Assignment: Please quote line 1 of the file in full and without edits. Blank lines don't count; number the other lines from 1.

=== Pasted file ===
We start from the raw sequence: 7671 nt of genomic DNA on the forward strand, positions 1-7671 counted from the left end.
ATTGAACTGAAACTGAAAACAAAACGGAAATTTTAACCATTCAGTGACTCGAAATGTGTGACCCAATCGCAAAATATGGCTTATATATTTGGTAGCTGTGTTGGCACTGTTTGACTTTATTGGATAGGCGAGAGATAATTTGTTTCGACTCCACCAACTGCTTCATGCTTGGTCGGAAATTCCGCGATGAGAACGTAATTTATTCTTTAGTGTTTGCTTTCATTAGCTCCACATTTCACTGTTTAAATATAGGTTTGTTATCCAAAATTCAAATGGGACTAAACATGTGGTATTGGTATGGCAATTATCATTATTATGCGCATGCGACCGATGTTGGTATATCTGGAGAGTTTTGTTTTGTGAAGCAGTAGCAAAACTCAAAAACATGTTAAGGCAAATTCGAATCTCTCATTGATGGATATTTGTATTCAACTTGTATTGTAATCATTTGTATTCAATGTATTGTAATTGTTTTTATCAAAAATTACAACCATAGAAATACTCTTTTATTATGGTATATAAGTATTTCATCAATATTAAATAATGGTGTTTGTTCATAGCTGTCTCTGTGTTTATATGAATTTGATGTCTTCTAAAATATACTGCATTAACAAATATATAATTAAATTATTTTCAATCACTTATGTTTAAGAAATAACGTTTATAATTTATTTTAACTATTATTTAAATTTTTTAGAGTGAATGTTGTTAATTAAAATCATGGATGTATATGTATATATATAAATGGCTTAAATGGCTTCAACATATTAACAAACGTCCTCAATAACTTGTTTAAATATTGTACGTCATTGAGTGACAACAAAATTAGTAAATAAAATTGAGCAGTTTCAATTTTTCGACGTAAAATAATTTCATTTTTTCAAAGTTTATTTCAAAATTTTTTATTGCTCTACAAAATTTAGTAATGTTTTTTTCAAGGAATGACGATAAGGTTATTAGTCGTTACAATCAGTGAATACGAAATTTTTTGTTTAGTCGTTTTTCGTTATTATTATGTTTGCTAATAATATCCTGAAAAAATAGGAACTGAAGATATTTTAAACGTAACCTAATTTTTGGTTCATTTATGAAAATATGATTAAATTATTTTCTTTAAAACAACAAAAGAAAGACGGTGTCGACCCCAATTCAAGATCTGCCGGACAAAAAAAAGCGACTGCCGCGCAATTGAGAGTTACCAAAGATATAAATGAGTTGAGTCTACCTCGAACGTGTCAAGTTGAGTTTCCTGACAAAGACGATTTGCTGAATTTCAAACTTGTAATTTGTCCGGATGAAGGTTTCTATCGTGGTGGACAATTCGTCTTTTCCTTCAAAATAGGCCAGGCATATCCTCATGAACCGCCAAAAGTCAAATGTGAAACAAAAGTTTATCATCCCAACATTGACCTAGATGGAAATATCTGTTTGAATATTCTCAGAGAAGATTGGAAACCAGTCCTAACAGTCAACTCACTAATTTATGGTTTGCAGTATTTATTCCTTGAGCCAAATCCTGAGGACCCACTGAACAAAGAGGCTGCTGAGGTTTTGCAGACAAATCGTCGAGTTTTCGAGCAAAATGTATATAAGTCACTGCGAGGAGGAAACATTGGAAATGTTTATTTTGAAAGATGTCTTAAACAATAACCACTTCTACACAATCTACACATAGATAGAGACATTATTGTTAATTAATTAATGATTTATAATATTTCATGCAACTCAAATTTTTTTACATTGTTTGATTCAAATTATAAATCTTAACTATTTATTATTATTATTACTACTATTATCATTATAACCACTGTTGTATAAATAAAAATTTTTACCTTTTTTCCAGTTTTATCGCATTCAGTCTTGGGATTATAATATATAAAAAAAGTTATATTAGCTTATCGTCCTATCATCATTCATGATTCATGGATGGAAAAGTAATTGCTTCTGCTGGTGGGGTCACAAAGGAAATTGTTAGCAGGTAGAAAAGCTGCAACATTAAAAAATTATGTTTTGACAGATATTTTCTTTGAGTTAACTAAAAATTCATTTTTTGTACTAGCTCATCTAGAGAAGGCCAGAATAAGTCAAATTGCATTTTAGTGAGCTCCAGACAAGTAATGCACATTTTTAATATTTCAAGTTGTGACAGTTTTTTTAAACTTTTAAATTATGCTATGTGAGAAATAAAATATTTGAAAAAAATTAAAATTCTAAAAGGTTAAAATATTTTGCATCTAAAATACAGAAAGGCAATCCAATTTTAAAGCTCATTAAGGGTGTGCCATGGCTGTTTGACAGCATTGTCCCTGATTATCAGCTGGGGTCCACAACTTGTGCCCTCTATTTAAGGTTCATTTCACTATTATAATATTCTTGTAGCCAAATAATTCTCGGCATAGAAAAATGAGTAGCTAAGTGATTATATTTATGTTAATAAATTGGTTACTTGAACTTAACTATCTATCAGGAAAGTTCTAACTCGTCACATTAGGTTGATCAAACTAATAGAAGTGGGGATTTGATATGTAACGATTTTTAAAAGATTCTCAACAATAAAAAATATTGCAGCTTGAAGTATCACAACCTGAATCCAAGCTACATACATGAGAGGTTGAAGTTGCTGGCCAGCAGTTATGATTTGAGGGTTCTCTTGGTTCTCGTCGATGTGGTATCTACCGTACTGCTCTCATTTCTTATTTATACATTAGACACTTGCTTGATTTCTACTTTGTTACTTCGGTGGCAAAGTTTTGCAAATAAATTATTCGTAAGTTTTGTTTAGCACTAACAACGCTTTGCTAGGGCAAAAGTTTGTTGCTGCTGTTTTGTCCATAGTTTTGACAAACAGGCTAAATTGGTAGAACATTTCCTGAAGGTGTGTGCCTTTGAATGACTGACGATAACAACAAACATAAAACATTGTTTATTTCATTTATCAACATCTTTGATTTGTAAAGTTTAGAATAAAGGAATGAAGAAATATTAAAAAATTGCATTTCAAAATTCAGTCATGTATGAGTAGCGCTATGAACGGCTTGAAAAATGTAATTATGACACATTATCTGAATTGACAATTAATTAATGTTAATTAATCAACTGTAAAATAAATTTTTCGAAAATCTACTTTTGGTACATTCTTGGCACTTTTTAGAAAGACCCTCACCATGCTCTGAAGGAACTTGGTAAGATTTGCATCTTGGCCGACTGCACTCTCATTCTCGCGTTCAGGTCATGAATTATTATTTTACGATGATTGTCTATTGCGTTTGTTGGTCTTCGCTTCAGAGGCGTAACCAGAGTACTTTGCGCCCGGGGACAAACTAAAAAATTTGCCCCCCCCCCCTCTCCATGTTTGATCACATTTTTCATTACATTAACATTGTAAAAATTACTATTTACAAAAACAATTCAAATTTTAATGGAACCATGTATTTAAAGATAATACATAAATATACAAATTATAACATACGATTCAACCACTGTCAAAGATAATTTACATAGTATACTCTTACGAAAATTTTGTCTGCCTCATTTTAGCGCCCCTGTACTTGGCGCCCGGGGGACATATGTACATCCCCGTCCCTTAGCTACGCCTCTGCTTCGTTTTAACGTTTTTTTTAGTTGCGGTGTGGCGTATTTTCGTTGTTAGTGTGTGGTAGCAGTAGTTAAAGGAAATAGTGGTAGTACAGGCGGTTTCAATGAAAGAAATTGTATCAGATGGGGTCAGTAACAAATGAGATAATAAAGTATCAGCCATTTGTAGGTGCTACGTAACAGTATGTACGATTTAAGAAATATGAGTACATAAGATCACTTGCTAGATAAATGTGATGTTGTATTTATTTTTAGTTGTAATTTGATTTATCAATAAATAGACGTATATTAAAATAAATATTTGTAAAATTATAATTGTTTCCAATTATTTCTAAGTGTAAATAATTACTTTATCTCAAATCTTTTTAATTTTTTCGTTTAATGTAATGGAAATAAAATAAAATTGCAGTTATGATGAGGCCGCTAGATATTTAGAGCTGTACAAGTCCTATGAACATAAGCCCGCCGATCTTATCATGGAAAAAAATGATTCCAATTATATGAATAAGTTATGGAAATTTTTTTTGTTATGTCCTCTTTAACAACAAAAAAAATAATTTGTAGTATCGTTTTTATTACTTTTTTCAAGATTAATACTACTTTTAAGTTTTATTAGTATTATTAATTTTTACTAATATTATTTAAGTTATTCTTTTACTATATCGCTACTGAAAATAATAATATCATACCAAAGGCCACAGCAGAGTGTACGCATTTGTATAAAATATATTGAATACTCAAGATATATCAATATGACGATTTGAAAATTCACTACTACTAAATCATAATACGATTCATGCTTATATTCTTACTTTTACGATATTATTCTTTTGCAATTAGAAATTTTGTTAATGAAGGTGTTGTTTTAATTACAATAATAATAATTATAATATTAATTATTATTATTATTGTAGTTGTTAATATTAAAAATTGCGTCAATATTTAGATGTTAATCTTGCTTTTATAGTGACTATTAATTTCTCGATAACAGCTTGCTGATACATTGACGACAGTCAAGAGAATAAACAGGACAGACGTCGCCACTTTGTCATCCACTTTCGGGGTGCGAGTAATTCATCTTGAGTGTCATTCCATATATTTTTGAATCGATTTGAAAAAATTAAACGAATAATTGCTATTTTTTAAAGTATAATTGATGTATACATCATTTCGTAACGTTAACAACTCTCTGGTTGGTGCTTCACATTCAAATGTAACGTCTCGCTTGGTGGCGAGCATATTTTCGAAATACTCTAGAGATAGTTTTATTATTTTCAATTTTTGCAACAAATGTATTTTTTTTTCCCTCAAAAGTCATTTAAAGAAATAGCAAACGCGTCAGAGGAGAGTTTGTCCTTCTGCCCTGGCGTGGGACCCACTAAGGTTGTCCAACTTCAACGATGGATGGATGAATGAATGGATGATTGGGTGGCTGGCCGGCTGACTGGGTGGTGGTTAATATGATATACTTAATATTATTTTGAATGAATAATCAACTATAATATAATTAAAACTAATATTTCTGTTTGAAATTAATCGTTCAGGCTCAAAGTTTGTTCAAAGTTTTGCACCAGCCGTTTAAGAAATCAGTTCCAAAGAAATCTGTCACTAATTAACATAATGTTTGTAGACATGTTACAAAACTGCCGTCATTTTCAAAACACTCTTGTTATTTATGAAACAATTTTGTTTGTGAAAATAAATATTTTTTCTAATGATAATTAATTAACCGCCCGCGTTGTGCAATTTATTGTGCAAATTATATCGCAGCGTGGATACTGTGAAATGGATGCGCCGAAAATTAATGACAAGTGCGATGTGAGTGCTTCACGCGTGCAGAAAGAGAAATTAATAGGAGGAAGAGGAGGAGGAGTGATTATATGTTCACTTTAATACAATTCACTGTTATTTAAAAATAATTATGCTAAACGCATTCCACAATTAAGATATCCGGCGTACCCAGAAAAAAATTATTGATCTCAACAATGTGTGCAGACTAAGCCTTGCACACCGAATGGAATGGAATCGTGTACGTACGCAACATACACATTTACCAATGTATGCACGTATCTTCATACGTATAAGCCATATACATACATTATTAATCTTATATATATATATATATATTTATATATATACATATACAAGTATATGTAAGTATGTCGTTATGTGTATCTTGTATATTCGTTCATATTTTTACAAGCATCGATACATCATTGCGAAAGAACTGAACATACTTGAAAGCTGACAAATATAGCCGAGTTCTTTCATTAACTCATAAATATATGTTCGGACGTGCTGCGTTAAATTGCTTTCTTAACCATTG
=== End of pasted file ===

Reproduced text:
We start from the raw sequence: 7671 nt of genomic DNA on the forward strand, positions 1-7671 counted from the left end.